The Sweetheart Sham

By: Danielle Ellison


Will smiles. “Amigos.”

“Also, three.”

“Fine!” Will says with a pause, “Like Harry Potter and Ron Weasley.”

“And Hermione Granger.” I hold up three fingers. “They are a set deal.”

Will sighs. “Work with me here.”

“Then count better, or stop using analogies.”

He pauses, his face lighting up. “Starsky and Hutch, then. That’s their names, right?” I shrug. “Bonnie and Clyde. Romeo and Juliet. Bert and Ernie. Batman and Robin. Peanut butter and jelly!” He’s yelling by the end and I’m laughing.

“Good job!” I say, wiping some tears out of my eyes.

“Thanks. So you in, jelly?”

I freeze on the rim of my cup. “Why are you peanut butter?”

Will shrugs, this little smirk appearing on his face, and I know why all these girls want to love him. He’s lovable, generous, but he’s also handsome. Tall, strong jaw, short blond hair, puppy eyes, all sweet tea and Southern charm. How could anyone hate him for loving another person, even if that person is also a man?

“Because everyone loves me best.”

I shake my head, but even I can’t deny it. “I’m in.”

His smile radiates. I know I gave him exactly what he wanted, but I usually do. There’s not much I wouldn’t do for him, whether it’s as simple as promising a great summer or as major as giving him a kidney. For Will, I’d do it.

“Montgomery,” one of the football guys yells. Will looks at them, then at me, and I nod. “Be right back,” he says, and he runs over to the guys.

I sip my water and look around the farm. There’s a good turnout tonight. I hear laughter and glance over my shoulder to see Haley Howell, Abby Thomas, and Lyla Perry coming my way. They—along with Shelby and me—are the rest of the Southern Belles. We are all in charm classes together, prepped for cotillion together, and will be announced in society together in December. Abby is the youngest, so we have to wait for her to turn sixteen. I don’t think the world is ready for us to be thrust into it and declared suitable for marriage. If I had my choices, I’d be far from it. I don’t mind the tradition, but I only agreed because Momma was sick and I wanted to make her happy. Now she’s not sick, which is good, and I’m too far in it to quit, which is bad. At least the wedding will be keeping me busy so I don’t have to do any of the Belle events, one perk of Momma being the committee head.

“That dress is amazing, girl!” Lyla says. She’s always smiling, and I don’t know how she does it all. Between the Belles, the Dean’s List, and Humanitarian Club, you’d think an overachiever would fail at being friendly and social. Lyla makes it all look easy. She’s pretty no-nonsense, which I like, and she knows who she is, which I admire. The first time I ever talked to her, one of the girls in English asked her if To Kill a Mockingbird was offensive to her as a person of color. Lyla had a long response about the black community in the novel and how instead a better question was to ask what we could learn about fighting discrimination with each other’s support and the understanding of people like Atticus. After, I told her she was a better teacher than Mr. Brun and she smiled. She’s been my closest friend of all the girls ever since.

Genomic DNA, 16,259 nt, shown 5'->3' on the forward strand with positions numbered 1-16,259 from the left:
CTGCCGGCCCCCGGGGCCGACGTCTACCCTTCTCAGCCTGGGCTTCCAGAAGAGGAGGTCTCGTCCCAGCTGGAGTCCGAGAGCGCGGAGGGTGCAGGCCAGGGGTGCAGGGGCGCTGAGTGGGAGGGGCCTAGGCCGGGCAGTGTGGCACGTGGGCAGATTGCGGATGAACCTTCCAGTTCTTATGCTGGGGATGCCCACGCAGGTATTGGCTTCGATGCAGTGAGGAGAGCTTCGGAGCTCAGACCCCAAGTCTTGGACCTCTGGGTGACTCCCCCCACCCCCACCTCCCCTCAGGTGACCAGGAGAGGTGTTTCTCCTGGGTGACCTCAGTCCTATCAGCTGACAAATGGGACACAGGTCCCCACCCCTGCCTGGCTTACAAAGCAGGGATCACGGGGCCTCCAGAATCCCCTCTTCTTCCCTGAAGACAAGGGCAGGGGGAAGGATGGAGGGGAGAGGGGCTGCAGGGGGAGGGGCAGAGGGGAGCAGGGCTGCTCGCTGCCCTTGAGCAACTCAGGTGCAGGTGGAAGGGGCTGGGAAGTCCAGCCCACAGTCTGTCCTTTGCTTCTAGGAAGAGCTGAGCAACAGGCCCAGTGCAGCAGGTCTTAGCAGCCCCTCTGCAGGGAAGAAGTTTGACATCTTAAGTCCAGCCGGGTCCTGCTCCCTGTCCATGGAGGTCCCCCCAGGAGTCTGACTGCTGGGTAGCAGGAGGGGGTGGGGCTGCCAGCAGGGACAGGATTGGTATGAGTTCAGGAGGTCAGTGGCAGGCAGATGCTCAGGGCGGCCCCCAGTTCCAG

“Yeah, you look really nice,” Haley adds. She’s the sweetest one out of all of us, even me. She once cried in third grade because a bee died after stinging her.

But then Abby looks me up and down. Abby is nice too, but the Belles are life for her. Life.

Before she says it, I know what she’s thinking. Her eyes land on my feet—on my flip-flops—and her ears practically burn with steam like in the cartoons. Lord have mercy. I know she means well. She’s like Momma in that way, but I am not like either of them.

“Where are your shoes?”

I happen to like sparkly flip-flops instead of walking around in death traps all day. Especially at a party in the dirt. Your heel gets stuck in the mud and it’s all over. Trust me, I’ve done that before.

“Here you are, Georgie,” Will announces, sneaking into our little circle. Perfect timing.

The other girls practically forget I’m there and look right at Will, all smiles and heys and hair flips. Except Lyla, who rolls her eyes. There’s a moment when a girl is around Will where she turns into something else. It’s instinct, hot Southern boy radar. They all do it.

“Will, as I live and breathe, I didn’t know you were here,” Abby says, her voice all sugar.

“We just got here a few minutes ago,” Will says. “I had to help Georgie pick out her shoes.” A small smile appears on his face.

Abby’s face falls a smidgen, and then she smiles again. “Aren’t they the cutest? I was telling Georgie that they were adorable.”

Lyla sends me a look as she pulls up her long, black hair into a ponytail. She’s maybe the only girl, aside from me, who’s not into Will Montgomery. It could be considered a sign of the Second Coming.

“Aren’t you happy school is over? I’m happy. I love summer,” Abby says, her white teeth all too big under her molasses smile.

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